On July 13, 2011, the organization Adbusters posted on its blog, “Are you ready for a Tahrir moment? On September 17th, flood into lower Manhattan, set up tents, kitchens, peaceful barricades and occupy Wall Street” (Castells 2012). The “Tahrir moment” was a reference to the 2010 political uprising that began in Tunisia and spread throughout the Middle East and North Africa, including Egypt’s Tahrir Square in Cairo. Although OWS was a reaction to the continuing financial chaos that resulted from the 2008 market meltdown and not a political movement, the Arab Spring was its catalyst.

Manuel Castells (2012) notes that the years leading up to the Occupy movement had witnessed a dizzying increase in the disparity of wealth in the United States, stemming back to the 1980s. The top 1 percent in the nation had secured 58 percent of the economic growth in the period for themselves, while real hourly wages for the average worker had increased by only 2 percent. The wealth of the top 5 percent had increased by 42 percent. The average pay of a CEO was now 350 times that of the average worker, compared to less than 50 times in 1983 (AFL-CIO 2014). The country’s leading financial institutions were, to many, clearly to blame for the crisis but dubbed “too big to fail.” These big banks were in trouble after many poorly qualified borrowers defaulted on their mortgage loans when the loans’ interest rates rose. The banks were eventually “bailed out” by the government with over $700 billion of taxpayer money. According to many reports, that same year, top executives and traders received large bonuses.

On September 17, 2011, an anniversary of the signing of the U.S. Constitution, the occupation began. One thousand outraged protestors descended upon Wall Street, and up to 20,000 people moved into Zuccotti Park, only two blocks away, where they began building a village of tents and organizing a system of communication. The protest soon began spreading throughout the nation, and its members started calling themselves “the 99 percent.” More than a thousand cities and towns had Occupy demonstrations.

This video gives an idea of the protest—what it looked like, and how it played out.

In answer to the question “Who are they?” Castells noted “. . . by and large the movement was made up of a large majority of democratic voters, as well as of politically independent minded people who were in search of new forms of changing the world . . . ” (Castells 2012). What do they want? Castells has dubbed OWS “A non-demand movement: The process is the message.” Using Facebook, Twitter, Tumblr, and live-stream video, the protesters conveyed a multifold message with a long list of reforms and social change, including the need to address the rising disparity of wealth, the influence of money on election outcomes, the notion of “corporate personhood,” a corporatized political system (to be replaced by “direct democracy”), political favoring of the rich, and rising student debt. Regardless, some in the media appeared confused about the protestors’ intentions, and articles carried titles like, “The Wall Street Protesters: What the Hell Do They Want?” (Gell 2011) from The New York Observer, and person-in-the-street quotations like, “I think they’re idiots. They have no agenda . . . ” from the Los Angeles Times (Le Tellier 2012).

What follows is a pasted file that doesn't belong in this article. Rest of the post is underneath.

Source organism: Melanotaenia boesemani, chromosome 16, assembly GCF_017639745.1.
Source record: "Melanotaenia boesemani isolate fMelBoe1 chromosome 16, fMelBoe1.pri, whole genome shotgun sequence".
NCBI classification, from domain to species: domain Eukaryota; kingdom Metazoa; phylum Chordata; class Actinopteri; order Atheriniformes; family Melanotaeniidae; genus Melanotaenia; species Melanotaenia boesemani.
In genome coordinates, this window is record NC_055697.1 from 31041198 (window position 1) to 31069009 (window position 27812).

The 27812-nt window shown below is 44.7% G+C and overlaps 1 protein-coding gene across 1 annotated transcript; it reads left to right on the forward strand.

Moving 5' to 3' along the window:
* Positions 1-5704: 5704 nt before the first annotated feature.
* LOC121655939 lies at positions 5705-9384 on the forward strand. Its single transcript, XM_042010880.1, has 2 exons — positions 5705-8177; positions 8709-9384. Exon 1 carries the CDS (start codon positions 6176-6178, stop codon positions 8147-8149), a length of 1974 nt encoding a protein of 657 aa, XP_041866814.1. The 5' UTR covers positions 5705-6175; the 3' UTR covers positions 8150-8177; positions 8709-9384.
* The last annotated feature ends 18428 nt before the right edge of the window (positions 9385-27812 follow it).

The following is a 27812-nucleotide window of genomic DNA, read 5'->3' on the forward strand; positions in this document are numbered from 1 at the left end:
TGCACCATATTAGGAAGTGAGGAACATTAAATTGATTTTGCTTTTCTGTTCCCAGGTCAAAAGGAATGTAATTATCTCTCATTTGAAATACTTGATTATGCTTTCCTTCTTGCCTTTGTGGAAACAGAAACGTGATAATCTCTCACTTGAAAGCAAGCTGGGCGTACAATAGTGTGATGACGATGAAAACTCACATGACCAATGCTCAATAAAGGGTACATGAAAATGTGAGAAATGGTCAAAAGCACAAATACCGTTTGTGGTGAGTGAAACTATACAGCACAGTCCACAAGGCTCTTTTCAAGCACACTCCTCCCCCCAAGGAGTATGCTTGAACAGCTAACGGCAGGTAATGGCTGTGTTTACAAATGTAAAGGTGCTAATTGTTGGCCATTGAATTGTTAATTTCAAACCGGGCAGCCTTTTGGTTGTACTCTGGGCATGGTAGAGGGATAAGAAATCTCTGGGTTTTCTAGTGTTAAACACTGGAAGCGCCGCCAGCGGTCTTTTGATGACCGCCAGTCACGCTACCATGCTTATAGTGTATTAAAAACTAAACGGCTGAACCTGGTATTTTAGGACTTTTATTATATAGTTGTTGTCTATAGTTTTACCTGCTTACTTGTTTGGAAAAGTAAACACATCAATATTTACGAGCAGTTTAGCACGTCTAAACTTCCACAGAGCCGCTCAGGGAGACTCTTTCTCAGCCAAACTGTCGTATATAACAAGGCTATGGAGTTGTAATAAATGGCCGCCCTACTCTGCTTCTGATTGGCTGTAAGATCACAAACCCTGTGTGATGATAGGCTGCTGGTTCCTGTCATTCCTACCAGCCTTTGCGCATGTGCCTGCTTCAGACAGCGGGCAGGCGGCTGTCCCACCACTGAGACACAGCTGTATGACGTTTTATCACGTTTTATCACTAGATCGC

The late James C. Davies suggested in his 1962 paper, “Toward a Theory of Revolution” (from the American Sociological Review, Vol, 27 Issue 1) that revolution depends upon the mood of the people, and that it is extremely unlikely those in absolute poverty will be able to overturn a government, simply because the government has infinitely more power. Instead, a revolution is more possible when expected need satisfaction and actual need satisfaction are out of sync. As actual need satisfaction trends downward and away from what a formerly prosperous people have come to expect—tracing a curve that looks somewhat like an upside-down J and is called the Davies-J curve—the gap between expectations and reality widens. Eventually an intolerable point is reached, and revolution occurs. Thus, change comes not from the very bottom of the social hierarchy, but from somewhere in the middle. Indeed, the Arab Spring was driven by mostly young people whose education had offered promise and expectations that were thwarted by corrupt autocratic governments. Occupy Wall Street too came not from the bottom but from people in the middle, who exploited the power of social media to enhance communication.

Think It Over

  • Do you think social media is an important tool in creating social change? Why, or why not? Defend your opinion.
  • Describe a social movement in the decline stage. What is its issue? Why has it reached this stage?


alternative movements:
social movements that limit themselves to self-improvement changes in individuals
reform movements:
movements that seek to change something specific about the social structure
religious/redemptive movements:
movements that work to promote inner change or spiritual growth in individuals
revolutionary movements:
movements that seek to completely change every aspect of society
social movement organization:
a single social movement group
social movement sector:
the multiple social movement industries in a society, even if they have widely varying constituents and goals